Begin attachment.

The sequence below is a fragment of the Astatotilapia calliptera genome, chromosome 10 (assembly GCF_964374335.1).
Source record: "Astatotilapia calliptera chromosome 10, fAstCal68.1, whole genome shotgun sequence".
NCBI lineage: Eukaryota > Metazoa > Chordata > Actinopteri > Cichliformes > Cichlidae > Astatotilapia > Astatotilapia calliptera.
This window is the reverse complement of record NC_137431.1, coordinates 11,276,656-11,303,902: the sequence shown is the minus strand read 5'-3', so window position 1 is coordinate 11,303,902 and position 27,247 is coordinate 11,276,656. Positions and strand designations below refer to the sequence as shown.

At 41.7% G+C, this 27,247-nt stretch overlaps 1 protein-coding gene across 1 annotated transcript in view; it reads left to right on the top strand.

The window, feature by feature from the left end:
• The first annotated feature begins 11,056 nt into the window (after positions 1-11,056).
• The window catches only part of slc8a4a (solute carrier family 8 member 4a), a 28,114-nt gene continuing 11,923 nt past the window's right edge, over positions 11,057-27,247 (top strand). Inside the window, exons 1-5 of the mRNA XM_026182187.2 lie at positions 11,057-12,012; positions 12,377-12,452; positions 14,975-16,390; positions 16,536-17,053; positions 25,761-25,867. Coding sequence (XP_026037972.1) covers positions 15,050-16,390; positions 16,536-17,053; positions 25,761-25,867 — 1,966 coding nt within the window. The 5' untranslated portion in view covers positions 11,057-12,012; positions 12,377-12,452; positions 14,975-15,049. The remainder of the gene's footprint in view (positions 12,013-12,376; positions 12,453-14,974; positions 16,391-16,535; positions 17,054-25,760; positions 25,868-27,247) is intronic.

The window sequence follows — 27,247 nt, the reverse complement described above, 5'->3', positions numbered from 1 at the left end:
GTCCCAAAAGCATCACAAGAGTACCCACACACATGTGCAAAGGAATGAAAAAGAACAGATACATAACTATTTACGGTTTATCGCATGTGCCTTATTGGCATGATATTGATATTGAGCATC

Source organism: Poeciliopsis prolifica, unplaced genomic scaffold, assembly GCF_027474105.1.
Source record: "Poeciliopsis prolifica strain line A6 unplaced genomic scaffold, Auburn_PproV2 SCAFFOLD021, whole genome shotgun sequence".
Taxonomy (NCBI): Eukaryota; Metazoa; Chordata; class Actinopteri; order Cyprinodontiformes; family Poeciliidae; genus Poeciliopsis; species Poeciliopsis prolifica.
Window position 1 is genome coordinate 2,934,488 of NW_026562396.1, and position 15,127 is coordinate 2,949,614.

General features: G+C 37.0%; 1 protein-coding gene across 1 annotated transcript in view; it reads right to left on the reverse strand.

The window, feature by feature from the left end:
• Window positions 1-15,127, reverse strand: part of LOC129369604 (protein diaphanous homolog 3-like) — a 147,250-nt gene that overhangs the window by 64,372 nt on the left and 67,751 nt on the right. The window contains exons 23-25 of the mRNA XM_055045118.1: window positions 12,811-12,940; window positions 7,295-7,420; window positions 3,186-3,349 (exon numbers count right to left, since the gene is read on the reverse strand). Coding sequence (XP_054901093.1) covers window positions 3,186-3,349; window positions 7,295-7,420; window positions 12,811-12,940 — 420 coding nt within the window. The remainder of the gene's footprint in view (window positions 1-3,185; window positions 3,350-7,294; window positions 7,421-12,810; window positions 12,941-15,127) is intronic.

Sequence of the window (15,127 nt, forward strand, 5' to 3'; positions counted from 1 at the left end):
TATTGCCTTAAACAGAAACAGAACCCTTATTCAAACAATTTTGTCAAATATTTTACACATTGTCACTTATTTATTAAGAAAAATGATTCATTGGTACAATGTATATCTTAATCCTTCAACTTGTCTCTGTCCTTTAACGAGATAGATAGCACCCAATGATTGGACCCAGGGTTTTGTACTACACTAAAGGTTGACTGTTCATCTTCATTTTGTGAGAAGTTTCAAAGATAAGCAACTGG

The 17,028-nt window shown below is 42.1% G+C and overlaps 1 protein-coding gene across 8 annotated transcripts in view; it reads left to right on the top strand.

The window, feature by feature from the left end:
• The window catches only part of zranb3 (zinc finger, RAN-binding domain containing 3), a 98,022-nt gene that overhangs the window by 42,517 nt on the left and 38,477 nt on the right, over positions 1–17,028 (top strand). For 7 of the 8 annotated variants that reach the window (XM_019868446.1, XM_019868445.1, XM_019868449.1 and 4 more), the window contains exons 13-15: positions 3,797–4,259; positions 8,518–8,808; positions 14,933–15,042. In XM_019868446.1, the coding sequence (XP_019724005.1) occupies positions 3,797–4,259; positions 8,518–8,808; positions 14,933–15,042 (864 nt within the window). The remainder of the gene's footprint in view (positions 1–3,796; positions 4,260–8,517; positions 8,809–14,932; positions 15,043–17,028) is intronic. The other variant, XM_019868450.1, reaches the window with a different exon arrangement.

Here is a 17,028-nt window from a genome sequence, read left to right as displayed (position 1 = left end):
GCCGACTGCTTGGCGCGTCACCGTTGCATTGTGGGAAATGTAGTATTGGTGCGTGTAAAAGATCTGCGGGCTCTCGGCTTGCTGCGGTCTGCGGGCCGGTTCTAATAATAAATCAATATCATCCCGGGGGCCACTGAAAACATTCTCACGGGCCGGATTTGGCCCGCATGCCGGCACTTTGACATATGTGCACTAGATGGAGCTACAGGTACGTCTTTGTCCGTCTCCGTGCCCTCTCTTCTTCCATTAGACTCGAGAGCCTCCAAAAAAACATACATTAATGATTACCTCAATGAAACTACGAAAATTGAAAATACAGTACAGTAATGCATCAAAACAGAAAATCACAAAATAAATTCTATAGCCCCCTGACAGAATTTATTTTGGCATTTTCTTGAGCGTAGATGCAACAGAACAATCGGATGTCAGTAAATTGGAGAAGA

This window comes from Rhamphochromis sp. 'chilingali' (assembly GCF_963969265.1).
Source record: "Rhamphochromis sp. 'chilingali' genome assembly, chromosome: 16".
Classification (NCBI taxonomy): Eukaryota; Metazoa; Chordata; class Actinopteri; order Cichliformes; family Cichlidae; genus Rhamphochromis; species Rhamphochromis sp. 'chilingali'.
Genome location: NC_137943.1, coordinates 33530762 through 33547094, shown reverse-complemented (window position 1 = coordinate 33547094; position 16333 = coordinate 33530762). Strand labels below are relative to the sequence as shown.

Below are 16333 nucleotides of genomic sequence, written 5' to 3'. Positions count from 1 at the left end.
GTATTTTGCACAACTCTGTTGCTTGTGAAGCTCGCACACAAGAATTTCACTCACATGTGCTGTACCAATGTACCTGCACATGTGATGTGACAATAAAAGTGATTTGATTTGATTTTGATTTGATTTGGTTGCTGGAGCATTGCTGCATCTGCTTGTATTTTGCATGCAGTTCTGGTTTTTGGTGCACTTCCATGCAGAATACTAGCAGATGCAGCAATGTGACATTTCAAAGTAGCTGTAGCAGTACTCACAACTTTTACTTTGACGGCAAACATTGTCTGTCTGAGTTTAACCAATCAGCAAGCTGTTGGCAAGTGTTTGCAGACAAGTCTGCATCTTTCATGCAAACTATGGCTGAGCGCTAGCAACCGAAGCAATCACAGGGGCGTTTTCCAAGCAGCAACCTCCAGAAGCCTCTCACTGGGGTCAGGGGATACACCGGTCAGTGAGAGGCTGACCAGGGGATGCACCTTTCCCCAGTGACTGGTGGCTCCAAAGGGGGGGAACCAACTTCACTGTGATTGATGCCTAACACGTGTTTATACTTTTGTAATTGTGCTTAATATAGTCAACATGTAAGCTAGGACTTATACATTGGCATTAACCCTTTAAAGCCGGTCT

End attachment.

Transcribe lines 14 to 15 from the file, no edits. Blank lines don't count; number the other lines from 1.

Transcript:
Window position 1 is genome coordinate 2,934,488 of NW_026562396.1, and position 15,127 is coordinate 2,949,614.

General features: G+C 37.0%; 1 protein-coding gene across 1 annotated transcript in view; it reads right to left on the reverse strand.